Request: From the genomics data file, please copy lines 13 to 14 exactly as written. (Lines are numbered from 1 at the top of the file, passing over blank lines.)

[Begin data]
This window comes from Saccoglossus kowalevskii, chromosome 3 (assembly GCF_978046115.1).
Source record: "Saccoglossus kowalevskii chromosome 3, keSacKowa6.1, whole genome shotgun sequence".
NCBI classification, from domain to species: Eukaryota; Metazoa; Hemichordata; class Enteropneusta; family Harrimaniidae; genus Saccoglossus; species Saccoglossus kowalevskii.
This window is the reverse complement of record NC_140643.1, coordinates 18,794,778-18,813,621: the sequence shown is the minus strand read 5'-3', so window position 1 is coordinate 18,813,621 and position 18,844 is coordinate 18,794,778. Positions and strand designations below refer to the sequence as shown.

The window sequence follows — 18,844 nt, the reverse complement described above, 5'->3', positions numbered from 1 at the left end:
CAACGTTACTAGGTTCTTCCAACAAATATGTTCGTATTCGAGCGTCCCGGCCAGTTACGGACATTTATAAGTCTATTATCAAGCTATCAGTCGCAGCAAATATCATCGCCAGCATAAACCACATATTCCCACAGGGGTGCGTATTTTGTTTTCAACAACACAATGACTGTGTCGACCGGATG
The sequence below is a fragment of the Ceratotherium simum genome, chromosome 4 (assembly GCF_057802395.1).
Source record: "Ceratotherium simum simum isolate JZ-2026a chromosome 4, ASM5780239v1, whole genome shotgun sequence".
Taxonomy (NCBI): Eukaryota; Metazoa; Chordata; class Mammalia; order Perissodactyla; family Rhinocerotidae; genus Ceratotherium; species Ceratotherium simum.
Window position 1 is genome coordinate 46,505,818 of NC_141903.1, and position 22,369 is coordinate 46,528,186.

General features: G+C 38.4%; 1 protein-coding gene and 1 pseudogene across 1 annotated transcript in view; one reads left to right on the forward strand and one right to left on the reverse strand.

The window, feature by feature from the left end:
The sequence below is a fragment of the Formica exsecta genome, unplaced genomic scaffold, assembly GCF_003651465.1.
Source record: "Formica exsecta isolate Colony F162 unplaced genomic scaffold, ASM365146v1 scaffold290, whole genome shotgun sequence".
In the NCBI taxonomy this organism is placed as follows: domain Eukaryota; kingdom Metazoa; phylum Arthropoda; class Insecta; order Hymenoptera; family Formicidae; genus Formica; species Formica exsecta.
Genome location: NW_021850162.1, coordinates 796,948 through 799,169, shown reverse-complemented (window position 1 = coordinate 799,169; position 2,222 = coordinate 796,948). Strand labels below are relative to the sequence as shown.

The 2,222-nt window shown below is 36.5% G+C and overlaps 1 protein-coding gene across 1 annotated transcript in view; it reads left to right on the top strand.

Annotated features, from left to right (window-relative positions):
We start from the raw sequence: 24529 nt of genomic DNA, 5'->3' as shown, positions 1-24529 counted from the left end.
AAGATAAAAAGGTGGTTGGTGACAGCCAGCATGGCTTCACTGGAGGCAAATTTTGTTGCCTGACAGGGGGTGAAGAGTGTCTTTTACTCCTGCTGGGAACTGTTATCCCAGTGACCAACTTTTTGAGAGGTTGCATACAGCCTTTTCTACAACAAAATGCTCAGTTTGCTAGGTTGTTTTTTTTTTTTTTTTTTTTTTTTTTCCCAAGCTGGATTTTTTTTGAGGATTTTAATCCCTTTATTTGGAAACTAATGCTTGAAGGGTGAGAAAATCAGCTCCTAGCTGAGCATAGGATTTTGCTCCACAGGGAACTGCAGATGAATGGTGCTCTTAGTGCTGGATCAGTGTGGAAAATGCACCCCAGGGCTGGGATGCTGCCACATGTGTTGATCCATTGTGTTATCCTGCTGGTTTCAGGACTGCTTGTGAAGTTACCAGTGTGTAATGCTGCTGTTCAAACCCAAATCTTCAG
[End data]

The sequence below is a fragment of the Formica exsecta genome, unplaced genomic scaffold, assembly GCF_003651465.1.
Source record: "Formica exsecta isolate Colony F162 unplaced genomic scaffold, ASM365146v1 scaffold290, whole genome shotgun sequence".